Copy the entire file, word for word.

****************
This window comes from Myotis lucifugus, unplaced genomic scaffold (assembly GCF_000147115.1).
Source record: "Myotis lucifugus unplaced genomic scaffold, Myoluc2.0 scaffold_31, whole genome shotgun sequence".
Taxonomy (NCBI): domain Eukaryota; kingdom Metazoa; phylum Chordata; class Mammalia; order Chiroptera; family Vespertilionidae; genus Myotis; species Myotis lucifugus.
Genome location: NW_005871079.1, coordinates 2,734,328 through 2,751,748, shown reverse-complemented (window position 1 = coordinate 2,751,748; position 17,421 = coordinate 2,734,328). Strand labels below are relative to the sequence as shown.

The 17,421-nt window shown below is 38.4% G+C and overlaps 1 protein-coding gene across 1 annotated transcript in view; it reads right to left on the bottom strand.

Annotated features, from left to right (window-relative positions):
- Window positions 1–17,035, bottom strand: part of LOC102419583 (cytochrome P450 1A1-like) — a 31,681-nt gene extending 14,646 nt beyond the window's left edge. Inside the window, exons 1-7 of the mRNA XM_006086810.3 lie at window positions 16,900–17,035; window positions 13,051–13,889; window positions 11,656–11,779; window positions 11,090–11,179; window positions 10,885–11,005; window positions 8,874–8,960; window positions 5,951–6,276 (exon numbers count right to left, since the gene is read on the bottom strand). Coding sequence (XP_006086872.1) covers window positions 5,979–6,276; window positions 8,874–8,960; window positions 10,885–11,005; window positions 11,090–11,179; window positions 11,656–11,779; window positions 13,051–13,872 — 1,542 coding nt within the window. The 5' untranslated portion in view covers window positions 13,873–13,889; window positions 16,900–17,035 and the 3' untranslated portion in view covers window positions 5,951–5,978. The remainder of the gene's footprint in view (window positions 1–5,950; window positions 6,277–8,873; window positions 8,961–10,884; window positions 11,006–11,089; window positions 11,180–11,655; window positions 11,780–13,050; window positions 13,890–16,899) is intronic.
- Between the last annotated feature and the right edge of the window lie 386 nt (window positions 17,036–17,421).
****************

This window comes from Myotis lucifugus, unplaced genomic scaffold (assembly GCF_000147115.1).
Source record: "Myotis lucifugus unplaced genomic scaffold, Myoluc2.0 scaffold_31, whole genome shotgun sequence".
Taxonomy (NCBI): domain Eukaryota; kingdom Metazoa; phylum Chordata; class Mammalia; order Chiroptera; family Vespertilionidae; genus Myotis; species Myotis lucifugus.
Genome location: NW_005871079.1, coordinates 2,734,328 through 2,751,748, shown reverse-complemented (window position 1 = coordinate 2,751,748; position 17,421 = coordinate 2,734,328). Strand labels below are relative to the sequence as shown.

The 17,421-nt window shown below is 38.4% G+C and overlaps 1 protein-coding gene across 1 annotated transcript in view; it reads right to left on the bottom strand.

Annotated features, from left to right (window-relative positions):
- Window positions 1–17,035, bottom strand: part of LOC102419583 (cytochrome P450 1A1-like) — a 31,681-nt gene extending 14,646 nt beyond the window's left edge. Inside the window, exons 1-7 of the mRNA XM_006086810.3 lie at window positions 16,900–17,035; window positions 13,051–13,889; window positions 11,656–11,779; window positions 11,090–11,179; window positions 10,885–11,005; window positions 8,874–8,960; window positions 5,951–6,276 (exon numbers count right to left, since the gene is read on the bottom strand). Coding sequence (XP_006086872.1) covers window positions 5,979–6,276; window positions 8,874–8,960; window positions 10,885–11,005; window positions 11,090–11,179; window positions 11,656–11,779; window positions 13,051–13,872 — 1,542 coding nt within the window. The 5' untranslated portion in view covers window positions 13,873–13,889; window positions 16,900–17,035 and the 3' untranslated portion in view covers window positions 5,951–5,978. The remainder of the gene's footprint in view (window positions 1–5,950; window positions 6,277–8,873; window positions 8,961–10,884; window positions 11,006–11,089; window positions 11,180–11,655; window positions 11,780–13,050; window positions 13,890–16,899) is intronic.
- Between the last annotated feature and the right edge of the window lie 386 nt (window positions 17,036–17,421).